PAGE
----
Serve with Wild Garlic Mash (see recipe)


Wild Garlic Mash


Serves 4


2 lbs (900g) unpeeled potatoes, preferably Golden Wonders or Kerr’s Pinks

½ pint (300ml) creamy milk approx.

1 whole egg

1-2 ozs (30-55g) butter or extra virgin olive oil

6 tablespoon freshly chopped wild garlic leaves




Wild Garlic Flowers (Alium ursinum)


Scrub the potatoes well. Put them into a saucepan of cold water, add a good pinch of salt and bring to the boil. When the potatoes are about half cooked, 15 minutes approx. for ‘old’ potatoes, strain off two-thirds of the water, replace the lid on the saucepan, put on to a gentle heat and allow the potatoes to steam until they are fully cooked. Peel immediately by just pulling off the skins, so you have as little waste as possible, mash while hot (see below). (If you have a large quantity, put the potatoes into the bowl of a food mixer and beat with the spade).


While the potatoes are being peeled, bring about ½ pint (300ml) of milk to the boil. Add the egg into the hot mashed potatoes, and add enough boiling creamy milk to mix to a soft light consistency suitable for piping, add the freshly wild garlic and then beat in the butter or olive oil, the amount depending on how rich you like your potatoes. Taste and season with salt and freshly ground pepper.  Scatter with wild garlic flowers.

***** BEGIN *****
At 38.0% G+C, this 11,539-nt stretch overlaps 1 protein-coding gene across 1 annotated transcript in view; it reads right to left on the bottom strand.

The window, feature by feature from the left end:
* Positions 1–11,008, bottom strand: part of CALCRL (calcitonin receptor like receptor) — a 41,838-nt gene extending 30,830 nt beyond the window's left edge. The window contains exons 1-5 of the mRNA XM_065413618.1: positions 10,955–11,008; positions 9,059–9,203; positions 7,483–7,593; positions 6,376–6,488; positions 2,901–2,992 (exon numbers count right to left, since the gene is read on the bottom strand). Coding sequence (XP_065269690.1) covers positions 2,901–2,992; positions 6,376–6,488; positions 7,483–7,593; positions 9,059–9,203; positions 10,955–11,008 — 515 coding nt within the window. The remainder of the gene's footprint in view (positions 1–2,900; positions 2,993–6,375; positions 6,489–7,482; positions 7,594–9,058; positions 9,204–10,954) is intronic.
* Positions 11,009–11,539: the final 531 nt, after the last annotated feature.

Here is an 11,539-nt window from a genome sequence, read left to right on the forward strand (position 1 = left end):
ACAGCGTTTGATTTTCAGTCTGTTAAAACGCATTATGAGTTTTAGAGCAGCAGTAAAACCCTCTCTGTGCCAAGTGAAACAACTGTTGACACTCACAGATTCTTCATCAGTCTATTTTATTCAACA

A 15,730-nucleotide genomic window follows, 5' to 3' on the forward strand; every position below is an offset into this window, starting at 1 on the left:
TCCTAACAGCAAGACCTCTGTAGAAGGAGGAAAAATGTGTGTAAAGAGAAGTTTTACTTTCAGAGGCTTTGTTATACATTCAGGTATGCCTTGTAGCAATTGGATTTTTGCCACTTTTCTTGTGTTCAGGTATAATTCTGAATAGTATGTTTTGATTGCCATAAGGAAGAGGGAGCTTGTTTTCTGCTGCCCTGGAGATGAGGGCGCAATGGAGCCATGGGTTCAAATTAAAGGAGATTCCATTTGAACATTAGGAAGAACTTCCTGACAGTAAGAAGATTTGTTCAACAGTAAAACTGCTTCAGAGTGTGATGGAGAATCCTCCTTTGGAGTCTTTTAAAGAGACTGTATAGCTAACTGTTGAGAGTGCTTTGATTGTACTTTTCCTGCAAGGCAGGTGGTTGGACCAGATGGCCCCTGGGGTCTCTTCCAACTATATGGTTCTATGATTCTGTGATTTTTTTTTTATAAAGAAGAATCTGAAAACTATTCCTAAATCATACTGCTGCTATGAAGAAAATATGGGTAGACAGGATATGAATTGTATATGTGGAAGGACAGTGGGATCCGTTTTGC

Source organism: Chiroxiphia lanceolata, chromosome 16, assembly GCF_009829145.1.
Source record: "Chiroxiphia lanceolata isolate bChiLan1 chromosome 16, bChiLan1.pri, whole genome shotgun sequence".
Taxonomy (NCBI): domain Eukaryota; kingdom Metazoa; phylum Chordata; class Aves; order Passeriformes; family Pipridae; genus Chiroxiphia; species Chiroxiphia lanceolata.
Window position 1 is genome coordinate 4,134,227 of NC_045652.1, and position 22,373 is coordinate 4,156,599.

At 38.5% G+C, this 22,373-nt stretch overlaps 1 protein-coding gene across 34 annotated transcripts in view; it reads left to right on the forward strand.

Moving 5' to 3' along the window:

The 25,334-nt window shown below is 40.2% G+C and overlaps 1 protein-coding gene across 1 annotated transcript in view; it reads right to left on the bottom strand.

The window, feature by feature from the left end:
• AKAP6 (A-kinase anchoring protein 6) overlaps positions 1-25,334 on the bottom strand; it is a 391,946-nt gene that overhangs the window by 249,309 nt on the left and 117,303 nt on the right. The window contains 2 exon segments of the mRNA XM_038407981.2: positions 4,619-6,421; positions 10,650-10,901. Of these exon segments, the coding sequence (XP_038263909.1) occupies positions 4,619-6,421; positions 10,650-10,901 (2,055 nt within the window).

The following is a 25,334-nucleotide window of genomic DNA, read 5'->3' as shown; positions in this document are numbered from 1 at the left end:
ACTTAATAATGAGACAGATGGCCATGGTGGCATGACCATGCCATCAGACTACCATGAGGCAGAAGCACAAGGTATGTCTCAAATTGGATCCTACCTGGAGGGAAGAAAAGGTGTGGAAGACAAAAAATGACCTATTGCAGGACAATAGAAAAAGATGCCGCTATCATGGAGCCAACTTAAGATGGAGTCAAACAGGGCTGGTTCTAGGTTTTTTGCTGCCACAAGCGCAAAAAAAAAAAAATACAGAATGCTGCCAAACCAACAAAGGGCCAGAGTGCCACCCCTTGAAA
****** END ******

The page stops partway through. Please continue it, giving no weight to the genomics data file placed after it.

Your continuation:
Note: If the potatoes are not peeled and mashed while hot and if the boiling milk is not added immediately, the potato will be lumpy and gluey.


Rhubarb and Custard Tart


Serves 10-12



8 ozs (225g) plain flour

6 ozs (175g) butter

pinch of salt

1 dessertspoon icing sugar

a little beaten egg or egg yolk and water to bind




1lb (450g) or a little more rhubarb, cut into small pieces

6-8 tablespoons castor sugar

300ml (10fl oz) cream

2 large or 3 small eggs

2 tablespoons castor sugar

1 teaspoon pure vanilla extract


1 x 12 inch (30.5cm) tart tin or 2 x 7 inch (18cm) tart tins


Make the shortcrust pastry in the usual way (see recipe). Line a tart tin (or tins), with a removable base and chill for 10 minutes. Line with paper and fill with dried beans and bake blind in a moderate oven 180°C/350°F/Gas Mark 4 for 15-20 minutes. Remove the paper and beans, paint the tart with a little egg wash and return to the oven for 3 or 4 minutes.

Arrange the cut rhubarb evenly inside the tart shell.  Sprinkle with 6-8 tablespoons castor sugar.

Whisk the eggs well, with the 2 tablespoons sugar and vanilla extract, add the cream. Strain this mixture over the rhubarb and bake at 180C/350F/Gas Mark 4, for 35 minutes until the custard is set and the rhubarb is fully cooked. Serve warm with a bowl of whipped cream.